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Resources for Higher Education
Where do I begin?
Technology in education allows for collaboration in new and exciting ways, including remote data collection and analysis, collaborative webspaces and blogging. Developing a monitoring project that meets multiple course objectives will not only create a sustainable program but provide opportunities for cross-course and community collaboration.
Some faculty choose to do a one-time introduction to phenology and using Nature's Notebook. Others choose to create a semester-long project where students make observations, develop hypotheses about what they are seeing on campus, record their observations in Nature's Notebook, and then analyze data at the end of the semester. Doing a project such as this, over multiple years, helps to create a base of observations that faculty and students can use for comparison. We recommend creating a Group for your campus, to which you can add multiple sites, and invite individuals to make and enter observations on their own. You can track who is monitoring, for course credit, by becoming an administrator of the group. Consider partnering with other local non-profits and government agencies to provide multiple monitoring experiences.
Any semester-long implementation of a Nature's Notebook monitoring program can help address the Vision and Change in Undergraduate Biology Education call for transformation. It teaches science and applications, modeling, critical thinking, and promotes learner-centered investigations and inquiry.
It would be wonderful to hear about universities encouraging monitoring in multiple classes, over multiple years, so students entering as freshmen can observe throughout their career at the school and then, as seniors, truly see what their data show and how things have or have not changed.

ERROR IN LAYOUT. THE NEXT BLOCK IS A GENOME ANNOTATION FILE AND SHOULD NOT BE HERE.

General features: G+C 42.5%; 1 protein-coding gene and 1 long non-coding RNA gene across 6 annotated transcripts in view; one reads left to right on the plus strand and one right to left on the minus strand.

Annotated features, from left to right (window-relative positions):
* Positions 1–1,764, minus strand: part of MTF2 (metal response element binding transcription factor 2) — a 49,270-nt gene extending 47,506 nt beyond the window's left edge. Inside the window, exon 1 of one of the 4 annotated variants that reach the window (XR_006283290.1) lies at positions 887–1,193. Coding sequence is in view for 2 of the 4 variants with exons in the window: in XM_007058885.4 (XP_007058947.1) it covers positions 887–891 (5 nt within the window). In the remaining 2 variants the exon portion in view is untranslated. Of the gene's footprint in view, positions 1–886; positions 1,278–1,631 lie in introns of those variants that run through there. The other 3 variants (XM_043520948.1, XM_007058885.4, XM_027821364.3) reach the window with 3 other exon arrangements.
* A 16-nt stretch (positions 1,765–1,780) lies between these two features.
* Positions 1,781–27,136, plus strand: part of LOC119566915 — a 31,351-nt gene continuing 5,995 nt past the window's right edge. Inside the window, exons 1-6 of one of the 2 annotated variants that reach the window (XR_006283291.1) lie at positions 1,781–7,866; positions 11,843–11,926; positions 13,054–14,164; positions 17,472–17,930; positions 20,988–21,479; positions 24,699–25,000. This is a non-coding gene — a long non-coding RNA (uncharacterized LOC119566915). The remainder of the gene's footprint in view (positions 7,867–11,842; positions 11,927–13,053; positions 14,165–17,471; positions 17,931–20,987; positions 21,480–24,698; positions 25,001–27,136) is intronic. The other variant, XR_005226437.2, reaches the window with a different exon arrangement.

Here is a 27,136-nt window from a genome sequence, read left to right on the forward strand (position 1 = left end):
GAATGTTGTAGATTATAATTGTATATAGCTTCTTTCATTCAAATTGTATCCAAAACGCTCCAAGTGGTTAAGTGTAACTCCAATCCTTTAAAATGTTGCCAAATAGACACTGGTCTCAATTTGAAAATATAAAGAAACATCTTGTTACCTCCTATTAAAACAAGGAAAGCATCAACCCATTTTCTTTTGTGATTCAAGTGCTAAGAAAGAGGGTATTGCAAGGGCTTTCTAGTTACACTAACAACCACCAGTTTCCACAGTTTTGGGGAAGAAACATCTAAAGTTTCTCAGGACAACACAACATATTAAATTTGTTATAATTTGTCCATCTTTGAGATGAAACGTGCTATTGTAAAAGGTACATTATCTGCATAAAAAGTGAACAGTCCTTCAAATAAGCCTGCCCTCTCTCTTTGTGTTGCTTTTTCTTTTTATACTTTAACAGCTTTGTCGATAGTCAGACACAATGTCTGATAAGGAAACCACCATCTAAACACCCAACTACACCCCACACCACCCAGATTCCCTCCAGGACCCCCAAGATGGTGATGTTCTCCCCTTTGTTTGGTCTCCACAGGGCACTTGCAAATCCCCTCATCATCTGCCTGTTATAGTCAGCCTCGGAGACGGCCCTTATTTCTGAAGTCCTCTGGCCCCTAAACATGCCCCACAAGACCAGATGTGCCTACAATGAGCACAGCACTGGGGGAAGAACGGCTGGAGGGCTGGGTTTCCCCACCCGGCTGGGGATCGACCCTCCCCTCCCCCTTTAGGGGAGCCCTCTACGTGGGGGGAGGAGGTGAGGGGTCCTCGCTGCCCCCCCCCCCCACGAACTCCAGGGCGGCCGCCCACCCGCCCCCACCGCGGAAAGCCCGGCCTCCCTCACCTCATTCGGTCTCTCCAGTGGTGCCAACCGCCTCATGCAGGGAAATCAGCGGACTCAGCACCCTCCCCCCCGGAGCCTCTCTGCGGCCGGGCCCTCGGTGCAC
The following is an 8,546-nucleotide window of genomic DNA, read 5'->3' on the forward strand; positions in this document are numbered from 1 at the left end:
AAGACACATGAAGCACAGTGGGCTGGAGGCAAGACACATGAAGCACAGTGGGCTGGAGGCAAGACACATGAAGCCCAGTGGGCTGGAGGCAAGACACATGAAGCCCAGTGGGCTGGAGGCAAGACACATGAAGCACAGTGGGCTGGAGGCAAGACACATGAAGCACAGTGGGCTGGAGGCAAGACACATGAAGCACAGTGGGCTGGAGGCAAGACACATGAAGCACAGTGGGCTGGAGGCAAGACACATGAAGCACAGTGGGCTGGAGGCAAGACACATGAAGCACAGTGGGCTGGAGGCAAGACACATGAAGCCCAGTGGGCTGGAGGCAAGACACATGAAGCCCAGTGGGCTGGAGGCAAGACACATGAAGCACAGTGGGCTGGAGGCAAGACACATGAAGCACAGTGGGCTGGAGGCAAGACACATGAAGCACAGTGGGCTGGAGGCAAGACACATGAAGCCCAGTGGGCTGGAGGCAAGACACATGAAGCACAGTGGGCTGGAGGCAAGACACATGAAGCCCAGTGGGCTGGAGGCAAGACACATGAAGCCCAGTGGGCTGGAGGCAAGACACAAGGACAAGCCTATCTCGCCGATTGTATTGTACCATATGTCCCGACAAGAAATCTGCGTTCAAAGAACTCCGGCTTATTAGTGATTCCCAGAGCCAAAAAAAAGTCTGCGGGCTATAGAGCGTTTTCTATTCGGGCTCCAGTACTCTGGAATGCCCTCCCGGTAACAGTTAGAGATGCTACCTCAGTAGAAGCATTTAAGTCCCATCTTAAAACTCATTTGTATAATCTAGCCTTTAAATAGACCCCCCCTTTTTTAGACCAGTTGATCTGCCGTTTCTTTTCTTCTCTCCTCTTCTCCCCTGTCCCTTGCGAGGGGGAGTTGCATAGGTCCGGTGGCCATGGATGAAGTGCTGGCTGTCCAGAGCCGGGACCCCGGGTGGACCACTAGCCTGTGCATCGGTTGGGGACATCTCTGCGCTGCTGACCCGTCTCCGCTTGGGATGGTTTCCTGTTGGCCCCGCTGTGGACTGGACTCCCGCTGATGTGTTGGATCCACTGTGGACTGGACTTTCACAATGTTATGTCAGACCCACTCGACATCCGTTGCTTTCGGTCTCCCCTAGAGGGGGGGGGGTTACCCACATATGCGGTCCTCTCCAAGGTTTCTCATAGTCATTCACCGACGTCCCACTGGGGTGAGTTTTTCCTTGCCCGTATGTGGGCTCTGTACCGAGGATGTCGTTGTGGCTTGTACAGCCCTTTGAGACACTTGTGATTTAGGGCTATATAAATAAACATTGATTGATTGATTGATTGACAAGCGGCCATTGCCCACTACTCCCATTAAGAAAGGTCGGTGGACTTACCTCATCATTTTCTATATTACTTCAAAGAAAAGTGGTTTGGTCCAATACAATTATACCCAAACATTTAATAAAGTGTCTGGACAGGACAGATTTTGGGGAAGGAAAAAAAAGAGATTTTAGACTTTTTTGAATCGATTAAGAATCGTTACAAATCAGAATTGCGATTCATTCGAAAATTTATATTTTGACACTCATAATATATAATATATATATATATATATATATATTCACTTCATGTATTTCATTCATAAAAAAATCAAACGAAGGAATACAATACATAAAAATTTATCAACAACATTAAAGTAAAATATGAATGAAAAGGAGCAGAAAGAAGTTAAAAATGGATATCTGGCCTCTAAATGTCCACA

- Questions on how to get started? Contact our Education Coordinator.
- If you have ideas to share on how you implemented Nature's Notebook, let us know!
More Curriculum Ideas
Biological science courses use phenology monitoring in lab settings to track seasonal changes on campus throughout the semester and over multiple years. Dendrology courses use phenology to teach tree identification. Ecology courses use phenology data to teach statistical analysis and applied concepts such as climate change. Pre-service teacher courses use citizen science and Nature’s Notebook to provide future teachers with ideas about how to incorporate environmental education into their classrooms.
The table below includes links to some examples of how phenological monitoring is being used in higher education. On the link for Sample Nature's Notebook Higher Education Semester-long Program, you can see some recent examples of syllabi created and executed by faculty teaching at the college level.
Don't forget to ask students to explore the data using our online tools. The Visualization Tool allows students to summarize their data and compare it to across geographic locations. The Phenology Observation Portal allows students to download the data via an excel file and work with it to analyze trends through time.
View Nature's Notebook curriculum materials developed for higher education students in the table below.
|Visualization Tool Step By Step Instructions||
Use this guide to help walk you through the steps for using the visualization tool.
|Exploring Phenology Data in the Classroom: Plant Phenology Data and Citizen Science||
This activity was designed by Jessica Savage (at University of Minnesota) and Erin O'Connell (at the University of Minnesota), with input from Blake Steiner (University of Arizona, School of Natural Resources) and Claire O'Neill (Earthwise Aware). It guides students through the use of the USA-NPN Visualization Tool to summarize phenology data.
Activity learning outcomes:
|Local Phenology Program Sustainability Plan||
The purpose of this Nature’s Notebook Sustainability Plan is to provide documentation of your Local Phenology Program that can be shared with stakeholders, coworkers, or volunteers. This can be a valuable document in the event that you and other founding Leaders are no longer able to work on Nature's Notebook for your organization. Designed outcomes, a list of partnering groups, potential funders, and information about the Local Phenology Program in Nature’s Notebook can help ensure the program’s sustainability in the event of staff or volunteer turnover.
|Local Phenology Program Planning & Evaluation Resources||
Local Phenology Program Planning Guide